Role of Higher Multipole Excitations in the Electromagnetic Dissociation of One Neutron Halo Nuclei

Article (PDF Available)inEuropean Physical Journal A 35(2) · January 2008with7 Reads
DOI: 10.1140/epja/i2007-10538-7 · Source: arXiv
Abstract
We investigate the role of higher multipole excitations in the electromagnetic dissociation of one-neutron halo nuclei within two different theoretical models -- a finite range distorted wave Born approximation and another in a more analytical method with a finite range potential. We also show, within a simple picture, how the presence of a weakly bound state affects the breakup cross section.
arXiv:0712.3330v1 [nucl-th] 20 Dec 2007
EPJ manuscript No.
(will be inserted by the editor )
Role of Higher Multipole Excitations in the Electromagnetic
Dissociation of One Neutron Halo Nuclei
R. Chatterjee
1,2
, L. Fortunato
1
and A. Vitturi
1
1
Dipartimento di Fisica and INFN, Universit`a di Padova, via F. Marzolo 8, I-35131, Padova, Italy
2
Theory Group, Saha Institute of Nuclear Physics, 1/AF, Bidhannagar, Kolkata 700064, India
Received: date / Revised version: date
Abstract. We investigate the role of higher multipole excitations in the electromagnetic dissociation of
one-neutron halo nuclei within two different theoretical models a finite range distorted wave Born ap-
proximation and another in a more analytical method with a finite range potential. We also show, within
a simple picture, how the presence of a weakly bound state affects the breakup cross section.
PACS. 24.10.-i Nuclear reaction models and methods 24.50.+g Direct reactions
1 Introduction
The electromagnetic or Coulomb dissociation method is
a well established method to study the properties of a
wide variety of nuclei from stable to weakly bound drip
line ones. That the elec tromagnetic interaction is quantifi-
able has led to the development of several analytical and
semi-analytical reaction models in nuclear physics ranging
from the semi-classical to the purely quantal. Theoretical
studies in Coulomb breakup reactions have also received
a boost, in recent years, with increasing interest in nuclei
far from the valley of stability, where one e ncounters iso-
topes which a re often extremely unstable (especially those
closer to the driplines) and have structure and properties
different from stable ones. Investigating these nuclei also
opens up the interesting prospect of testing the limits of
theoretical models a cross the nuclear chart.
Coulomb dissociation has a rich history of being used
as a probe to investigate projectile structure information.
For instance, it would place constraints o n their electric
dipole response [1,2,3,4]. It has a lso been used as an use-
ful indirect method in nuclear astrophysics. One can relate
the Coulomb breakup cross sec tion to the corresponding
photodisintegration cros s section and in turn relate it to
the inverse radiative capture cross section [5 ]. One is thus
able to simulate and measure reaction cross sections, in
the laboratory on earth, of stellar reactions which goes
on at extremely low energies. This method thus provides
an ideal theoretical laboratory to study the physics of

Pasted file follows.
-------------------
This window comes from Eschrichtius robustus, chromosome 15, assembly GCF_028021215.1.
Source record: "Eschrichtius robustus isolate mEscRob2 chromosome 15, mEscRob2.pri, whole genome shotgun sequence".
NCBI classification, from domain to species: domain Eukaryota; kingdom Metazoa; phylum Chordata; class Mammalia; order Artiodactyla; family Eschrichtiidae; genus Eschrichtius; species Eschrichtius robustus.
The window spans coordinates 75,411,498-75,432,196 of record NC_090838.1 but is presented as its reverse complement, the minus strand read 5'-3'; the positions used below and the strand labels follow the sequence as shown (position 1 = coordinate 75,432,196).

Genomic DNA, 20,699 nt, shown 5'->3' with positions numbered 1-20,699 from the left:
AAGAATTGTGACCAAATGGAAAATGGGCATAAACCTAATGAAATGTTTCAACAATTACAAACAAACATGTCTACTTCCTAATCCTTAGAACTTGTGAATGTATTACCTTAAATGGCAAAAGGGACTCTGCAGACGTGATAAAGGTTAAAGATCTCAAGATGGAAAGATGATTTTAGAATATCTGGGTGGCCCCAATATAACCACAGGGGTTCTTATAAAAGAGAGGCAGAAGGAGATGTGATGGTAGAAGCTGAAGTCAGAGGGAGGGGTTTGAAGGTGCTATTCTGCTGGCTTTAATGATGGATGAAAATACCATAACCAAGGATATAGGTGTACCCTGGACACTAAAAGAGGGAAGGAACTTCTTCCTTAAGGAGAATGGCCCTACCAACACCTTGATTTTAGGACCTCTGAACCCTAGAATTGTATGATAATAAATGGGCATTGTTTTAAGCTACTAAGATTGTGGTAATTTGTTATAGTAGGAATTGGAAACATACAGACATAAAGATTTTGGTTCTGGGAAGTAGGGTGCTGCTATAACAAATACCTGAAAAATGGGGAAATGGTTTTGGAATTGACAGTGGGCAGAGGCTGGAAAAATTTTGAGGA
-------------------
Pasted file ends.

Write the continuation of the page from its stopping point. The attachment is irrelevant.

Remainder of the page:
breakup reac tio ns as a tool for nuclear structure and as-
trophysics [6].
In this paper we primarily investigate the role of higher
multipole excitations as a function of neutron separation
energy in the electromagnetic dissociation of one neutron
halo nuclei with direct r e actions a nd with two different
theoretical methods. The first method is based on the
post form finite r ange distorted wave Bor n approxima-
tion (FRDWBA) [9] (henceforth referred to as Method 1,
see section 2.1). In this model the electromagnetic interac-
tion between the core and the target nucleus is included to
all orders and the breakup contributions from the entire
non-resonant continuum cor responding to all the multi-
poles and the relative orbital angular momenta between
the valence nucleon and the core fra gment are included.
Full ground state wave function of the projectile, of any
angular momentum configuration, enters as an input to
the theory. This method has also been referred to as the
Coulomb wave Born approximation in the literature [10].
The results obtained within this method a re compare d
with those obtained from a standard first o rder Coulomb
dissociation theory base d on multipole expansion under
the aegis of the Alder-Winther theory [11] (henceforth in-
dicated with Method 2, see section 2.2). The multipole
strengths entering in this second approach can be calcu-
lated in a simple single-particle picture for one-neutron
halo nuclei as a function of different one-neutron separa-
tion energies (artificially varied from very weakly bound to
more stable systems). For the sing le -particle potential de-
scribing the interaction between the valence(halo) neutron
and the core, we will either use a Woods-Saxon potential,
which has to be numerically solved, or a square well po-
tential, leading to more ana ly tical expressions [7,8] for the
B(Eλ) distributions. Our aim is to se e how far the pre-
dictions from these two models tally with each other.
The comparison of the two methods allows us to ad-
dress the relative importance of dipole and quadrupole
breakup contributions in Coulomb dissociation. We shall
show the sensitivity of the reaction observables to the de-
tails of nuclear structure: in particular, in the case of
11
Be,
the low-lying continuum is strongly affected by the pres-
ence of a weakly-bound 1p
1/2
excited state.
2 R. Chatterjee, L. Fortunato, A. Vitturi: Higher Multipole Excitations in Electromagnetic Dissociation ..
The paper is organise d in the following way. A br ie f